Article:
Published On: June 16, 2021By
How do you serve multiple LMS markets successfully from a single platform? Can an LMS succeed with a split personality? Listen to this episode of the Talented Learning Show as Analyst John Leh talks with Graham Glass, CEO of Cypher Learning


How do you serve multiple LMS markets successfully from a single platform? Can an LMS succeed with a split personality? Listen to this episode of the Talented Learning Show as Analyst John Leh talks with Graham Glass, CEO of Cypher LearningIt’s always a pleasure to talk with visionary learning technology company leaders, and today is no exception. In this podcast episode, I’m thrilled to welcome Graham Glass, CEO of CYPHER LEARNING, a learning platform innovator who is serving multiple LMS markets in a very unique way.

Join us as we discuss how the learning systems landscape is changing, and how CYPHER is working creatively to address related challenges and opportunities. Whether you’re an LMS buyer or seller – or you’re just interested in the latest learning industry trends – you won’t want to miss this chance to hear Graham’s perspective.



  • Many software vendors have struggled to serve multiple LMS markets with a “one-size-fits-all” product. But this company is bucking that trend with a novel platform strategy.
  • The pandemic has rocked the training industry. There are profound implications for LMS providers and underlying learning methods.
  • The LMS of the future may behave like an “intelligent” companion that proactively guides individuals through their learning journey.



Although your company serves more than 20,000 customers, it’s not yet a household name in the learning sphere. So could you introduce yourself and your organization?

I’m Graham Glass, the CEO and founder of CYPHER LEARNING. We provide a learning platform – actually three learning platforms – which is a bit unusual. So let me start with some history.

Actually, I used to be a computer science professor at UT Dallas. That’s where I fell in love with teaching and higher education. Then I founded a training company that taught advanced software topics all over the U.S. That’s when I also fell in love with corporate training.

So 15 years ago, I thought, “Wouldn’t it be great to create a single learning platform, and then develop branded versions of it to serve multiple LMS markets?”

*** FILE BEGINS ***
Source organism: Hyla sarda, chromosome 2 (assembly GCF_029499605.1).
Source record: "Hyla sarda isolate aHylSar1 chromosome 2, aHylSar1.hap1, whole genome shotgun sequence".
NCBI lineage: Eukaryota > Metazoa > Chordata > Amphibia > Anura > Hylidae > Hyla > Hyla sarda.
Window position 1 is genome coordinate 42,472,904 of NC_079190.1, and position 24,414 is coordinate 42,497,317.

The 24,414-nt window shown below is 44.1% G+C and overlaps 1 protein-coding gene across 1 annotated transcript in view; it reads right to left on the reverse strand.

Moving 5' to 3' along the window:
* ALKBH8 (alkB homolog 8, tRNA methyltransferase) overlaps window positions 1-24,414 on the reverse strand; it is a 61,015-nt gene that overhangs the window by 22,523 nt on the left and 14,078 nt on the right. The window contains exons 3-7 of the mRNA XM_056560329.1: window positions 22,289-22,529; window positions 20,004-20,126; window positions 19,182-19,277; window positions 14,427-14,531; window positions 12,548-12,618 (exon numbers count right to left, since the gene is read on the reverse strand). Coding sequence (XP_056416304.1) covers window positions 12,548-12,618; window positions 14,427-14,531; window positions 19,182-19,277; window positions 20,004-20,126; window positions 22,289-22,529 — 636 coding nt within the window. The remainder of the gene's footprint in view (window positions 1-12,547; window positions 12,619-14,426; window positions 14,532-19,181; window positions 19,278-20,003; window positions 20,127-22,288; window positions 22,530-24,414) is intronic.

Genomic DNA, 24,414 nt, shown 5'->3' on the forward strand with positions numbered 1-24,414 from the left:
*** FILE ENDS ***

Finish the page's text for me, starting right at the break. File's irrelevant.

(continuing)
So the idea was to develop a world-class platform for K-20 education. Then one for businesses. And finally, one for individuals who offer training as subject-matter experts.


Of course, that’s a mammoth task. Most competitors were focused exclusively on K-12 or higher ed or business learning systems.

But I’m quite ambitious, so I thought, “Let’s see if we can pull it off.” And that’s when I founded CYPHER LEARNING.

You’re right. That is highly ambitious. Some companies struggle to serve only one of those LMS markets. Why did you pursue all three?

Three reasons:

  • First, I just love these learning specialties and sectors.
  • Second, the total addressable market is much bigger. The business space is significantly larger than K-20. So with branded products in all these LMS markets, the potential for massive growth is quite apparent.
  • Third, a certain efficiency is involved with this strategy. Some K-20 requirements are different than business needs, but there’s also significant overlap.

No doubt. So why isn’t your brand better-known?

The reason is quite straightforward. We’re also somewhat unusual in that we grew organically. We were self-funded. We didn’t raise a huge amount of money upfront and make a big splash. Instead, we’ve been working stealthily in the background, winning bigger and bigger customers over time.

In comparing K-20 and business learning, you mentioned overlapping capabilities. What does that look like?

I would say 70% of the features are similar. But another 30% are specific to K-20, and a different 30% align with business needs.

Makes sense. But what’s needed on the K-20 side that doesn’t fit in the corporate space?

Well, K-20 relies heavily on assessments. That can include discussion forums, free-form essays, quizzes, surveys, debates. You name it. There might be 12 kinds of assessments to integrate.

Grading relies on a very complex algorithm. And these institutions have grading periods, so things like grade books must be integrated. In addition, peer-review grading is becoming more popular.

So a big portion of any K-20 platform focuses on how to grade, assess and calculate things. And it’s very complicated to implement, by the way.

But if you look at the business market, there’s very little assessment.

Mmm hmmm…

Another big aspect of K-20 is competency-based learning, especially in the U.S. Plus, K-20 has certain standards associated with it. So there’s a heavy emphasis on supporting standards-based grading and competencies.

And although some business systems have very minor support for competencies, it’s not remotely good enough to support K-20.

Alright. So let’s hop back into the corporate world. What business-specific functionality are you developing that K-20 customers don’t need?